Molly's hand

In Molly’s hand there steals another

 


U 18.78-80: ... the night Boylan gave my hand a great squeeze going along by the Tolka in my hand there steals another I just pressed the back of his like that with my thumb to squeeze back singing the young May moon shes beaming love ...


 

Commentators (the earliest in 1943 in the Wilson Library Bulletin) have been unanimous in the assumption that “in my hand there steals another” is an allusion to a song - and they were right.

 

        Like most of the other snippets of songs in Ulysses this allusion evokes a micro-plot of its own, once the reader is able to share the character’s familiarity with the full text of the song. Walking along by the Tolka with her husband and Boylan on 29 May ("Sunday fortnight" - 8.587) the squeeze of his hand makes Molly think of a song whose first line reads: “Once again I saw the river ...” and later: “In my hand there steals another”.

 

        The title of the once well-known song Molly remembers is “Dreaming”. For the reader, who has developed his own sceptical view of Boylan at that late stage in the narrative, the highly romantic little ballad provides a deeply ironic contrast to Molly’s and Boylan’s rather earthy love affair.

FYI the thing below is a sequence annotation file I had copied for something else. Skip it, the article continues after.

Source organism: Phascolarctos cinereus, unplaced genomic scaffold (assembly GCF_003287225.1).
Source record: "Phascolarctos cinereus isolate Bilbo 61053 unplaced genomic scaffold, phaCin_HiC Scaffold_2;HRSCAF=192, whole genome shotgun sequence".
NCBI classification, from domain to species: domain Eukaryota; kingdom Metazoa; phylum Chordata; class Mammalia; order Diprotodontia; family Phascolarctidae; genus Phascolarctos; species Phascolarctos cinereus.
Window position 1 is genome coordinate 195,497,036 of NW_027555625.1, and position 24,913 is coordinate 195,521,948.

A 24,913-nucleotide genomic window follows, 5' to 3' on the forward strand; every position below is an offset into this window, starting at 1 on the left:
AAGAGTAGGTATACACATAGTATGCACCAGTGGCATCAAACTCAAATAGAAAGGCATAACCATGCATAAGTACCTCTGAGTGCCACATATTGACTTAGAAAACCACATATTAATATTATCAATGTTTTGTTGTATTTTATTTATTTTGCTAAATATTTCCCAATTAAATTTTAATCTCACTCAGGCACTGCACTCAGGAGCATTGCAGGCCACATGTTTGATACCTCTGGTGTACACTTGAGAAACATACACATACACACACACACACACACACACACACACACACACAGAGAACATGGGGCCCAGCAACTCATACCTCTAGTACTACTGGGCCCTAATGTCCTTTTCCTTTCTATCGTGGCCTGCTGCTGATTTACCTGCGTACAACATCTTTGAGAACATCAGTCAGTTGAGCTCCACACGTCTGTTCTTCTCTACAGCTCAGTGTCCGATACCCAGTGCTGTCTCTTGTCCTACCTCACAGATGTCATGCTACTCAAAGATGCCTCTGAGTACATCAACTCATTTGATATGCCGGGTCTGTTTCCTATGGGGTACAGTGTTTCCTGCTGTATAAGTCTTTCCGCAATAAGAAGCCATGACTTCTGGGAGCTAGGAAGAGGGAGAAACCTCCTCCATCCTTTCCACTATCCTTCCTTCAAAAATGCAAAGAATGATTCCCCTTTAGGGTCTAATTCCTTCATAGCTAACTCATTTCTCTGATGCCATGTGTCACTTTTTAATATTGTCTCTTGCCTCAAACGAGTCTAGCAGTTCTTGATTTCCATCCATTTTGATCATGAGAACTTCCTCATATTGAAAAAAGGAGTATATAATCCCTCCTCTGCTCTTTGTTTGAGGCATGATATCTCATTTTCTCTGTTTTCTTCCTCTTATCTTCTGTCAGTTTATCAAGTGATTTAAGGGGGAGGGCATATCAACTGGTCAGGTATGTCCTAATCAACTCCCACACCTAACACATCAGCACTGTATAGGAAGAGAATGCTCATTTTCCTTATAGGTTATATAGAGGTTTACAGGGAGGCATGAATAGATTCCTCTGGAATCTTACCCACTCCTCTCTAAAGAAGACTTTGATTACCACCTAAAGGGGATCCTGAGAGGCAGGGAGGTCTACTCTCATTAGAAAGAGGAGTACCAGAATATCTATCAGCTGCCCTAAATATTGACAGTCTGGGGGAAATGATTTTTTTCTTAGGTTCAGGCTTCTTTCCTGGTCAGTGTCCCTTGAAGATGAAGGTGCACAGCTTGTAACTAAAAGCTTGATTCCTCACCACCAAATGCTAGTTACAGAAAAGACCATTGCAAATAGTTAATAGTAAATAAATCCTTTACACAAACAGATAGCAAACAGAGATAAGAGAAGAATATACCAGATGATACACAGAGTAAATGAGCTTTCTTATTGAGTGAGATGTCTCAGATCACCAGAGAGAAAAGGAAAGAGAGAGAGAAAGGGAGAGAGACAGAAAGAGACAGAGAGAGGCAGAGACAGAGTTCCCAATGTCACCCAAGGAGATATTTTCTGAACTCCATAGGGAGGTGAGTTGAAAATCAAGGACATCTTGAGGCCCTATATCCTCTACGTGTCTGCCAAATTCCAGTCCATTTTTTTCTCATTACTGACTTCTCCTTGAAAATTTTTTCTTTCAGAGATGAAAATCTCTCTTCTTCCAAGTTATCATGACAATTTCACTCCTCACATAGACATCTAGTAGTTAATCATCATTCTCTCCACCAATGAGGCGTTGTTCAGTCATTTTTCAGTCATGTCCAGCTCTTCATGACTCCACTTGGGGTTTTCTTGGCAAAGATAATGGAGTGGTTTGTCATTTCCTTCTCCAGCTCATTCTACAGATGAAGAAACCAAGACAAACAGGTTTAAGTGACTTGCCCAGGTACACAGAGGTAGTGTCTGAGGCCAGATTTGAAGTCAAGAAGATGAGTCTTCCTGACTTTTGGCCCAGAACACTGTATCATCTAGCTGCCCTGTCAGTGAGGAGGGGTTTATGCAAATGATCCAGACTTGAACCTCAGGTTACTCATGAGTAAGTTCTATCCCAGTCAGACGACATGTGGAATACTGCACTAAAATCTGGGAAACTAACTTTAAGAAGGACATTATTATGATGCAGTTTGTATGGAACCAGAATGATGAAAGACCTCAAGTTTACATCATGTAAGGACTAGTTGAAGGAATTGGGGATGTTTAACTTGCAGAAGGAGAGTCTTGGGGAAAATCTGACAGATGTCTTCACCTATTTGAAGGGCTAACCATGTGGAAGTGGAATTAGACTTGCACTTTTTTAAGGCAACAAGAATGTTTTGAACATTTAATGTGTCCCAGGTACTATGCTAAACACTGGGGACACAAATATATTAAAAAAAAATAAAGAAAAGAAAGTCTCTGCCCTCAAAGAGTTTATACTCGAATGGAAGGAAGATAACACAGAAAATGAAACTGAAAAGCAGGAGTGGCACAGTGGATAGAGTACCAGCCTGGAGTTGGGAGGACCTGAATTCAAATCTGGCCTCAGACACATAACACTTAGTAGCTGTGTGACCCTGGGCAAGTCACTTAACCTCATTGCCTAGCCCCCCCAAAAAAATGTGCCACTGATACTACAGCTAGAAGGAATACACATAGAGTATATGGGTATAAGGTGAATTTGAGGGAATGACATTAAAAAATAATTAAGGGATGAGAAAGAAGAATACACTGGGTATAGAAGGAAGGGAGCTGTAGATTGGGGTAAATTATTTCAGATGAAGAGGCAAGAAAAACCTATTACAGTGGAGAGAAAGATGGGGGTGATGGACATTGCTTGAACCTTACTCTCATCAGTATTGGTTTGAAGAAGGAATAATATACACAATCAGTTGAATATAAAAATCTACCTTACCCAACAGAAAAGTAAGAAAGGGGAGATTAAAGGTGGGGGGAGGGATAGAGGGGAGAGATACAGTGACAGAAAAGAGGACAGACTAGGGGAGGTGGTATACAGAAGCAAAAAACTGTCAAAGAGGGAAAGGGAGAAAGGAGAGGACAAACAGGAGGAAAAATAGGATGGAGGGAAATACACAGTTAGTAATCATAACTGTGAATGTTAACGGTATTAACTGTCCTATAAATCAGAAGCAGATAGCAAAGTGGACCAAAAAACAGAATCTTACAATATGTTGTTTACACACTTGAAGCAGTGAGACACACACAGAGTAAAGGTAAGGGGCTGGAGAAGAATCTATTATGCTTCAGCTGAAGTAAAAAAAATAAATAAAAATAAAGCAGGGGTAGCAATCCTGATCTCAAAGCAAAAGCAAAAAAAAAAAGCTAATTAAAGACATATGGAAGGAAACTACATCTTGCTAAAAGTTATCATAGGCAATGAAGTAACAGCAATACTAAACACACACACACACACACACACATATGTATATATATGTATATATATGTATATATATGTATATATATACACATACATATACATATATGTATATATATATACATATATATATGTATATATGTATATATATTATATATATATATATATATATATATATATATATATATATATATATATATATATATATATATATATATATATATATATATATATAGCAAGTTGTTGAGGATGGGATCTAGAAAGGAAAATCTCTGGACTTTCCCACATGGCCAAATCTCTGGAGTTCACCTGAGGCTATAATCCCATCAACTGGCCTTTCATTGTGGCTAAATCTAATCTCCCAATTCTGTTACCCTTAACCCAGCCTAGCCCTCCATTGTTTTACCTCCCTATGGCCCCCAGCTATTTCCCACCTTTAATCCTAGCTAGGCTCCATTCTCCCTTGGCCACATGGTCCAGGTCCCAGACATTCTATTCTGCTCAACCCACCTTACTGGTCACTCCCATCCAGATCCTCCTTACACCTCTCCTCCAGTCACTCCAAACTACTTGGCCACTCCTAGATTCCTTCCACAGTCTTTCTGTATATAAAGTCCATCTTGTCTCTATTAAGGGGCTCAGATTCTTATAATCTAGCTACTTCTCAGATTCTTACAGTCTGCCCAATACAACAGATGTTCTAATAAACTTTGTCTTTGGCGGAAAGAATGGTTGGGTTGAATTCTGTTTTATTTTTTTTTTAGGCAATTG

Once again I saw the river

Where the waterlilies grow,

Where the willow branches quiver

As the gentle zephyrs blow;

And I heard those well lov'd accents

That once held my heart in thrall,

And they whisper'd words of promise, -

I was dreaming, that was all!

 

In my hand there steals another

And my heart is throbbing fast,

As he whispers that together

We will cling unto the last!

Then I murmur that I'll love him

Whatsoever may befall,

And my soul is filled with rapture -

'Tis no dreaming after all!

'Tis no dreaming after all!

'Tis no dreaming, 'tis no dreaming,

'Tis no dreaming after all!

'Tis no dreaming, 'tis no dreaming

'Tis no dreaming after all!

 

        The song by Milton Wellings (1850-1929), words by Edward Oxenford (1846-1929), was first published in 1882 by Enoch & Sons in London, and soon became very popular in America as a number in Harry Pepper's adaptation of Offenbach's Orpheus and Eurydice. In 1884 the Freeman’s Journal advertised a concert in which Miss Kate Keane, R.I.A.M., performed the “ballad” in Dublin (27 May).

 

        Click here to see the sheet music. 

Harald Beck     

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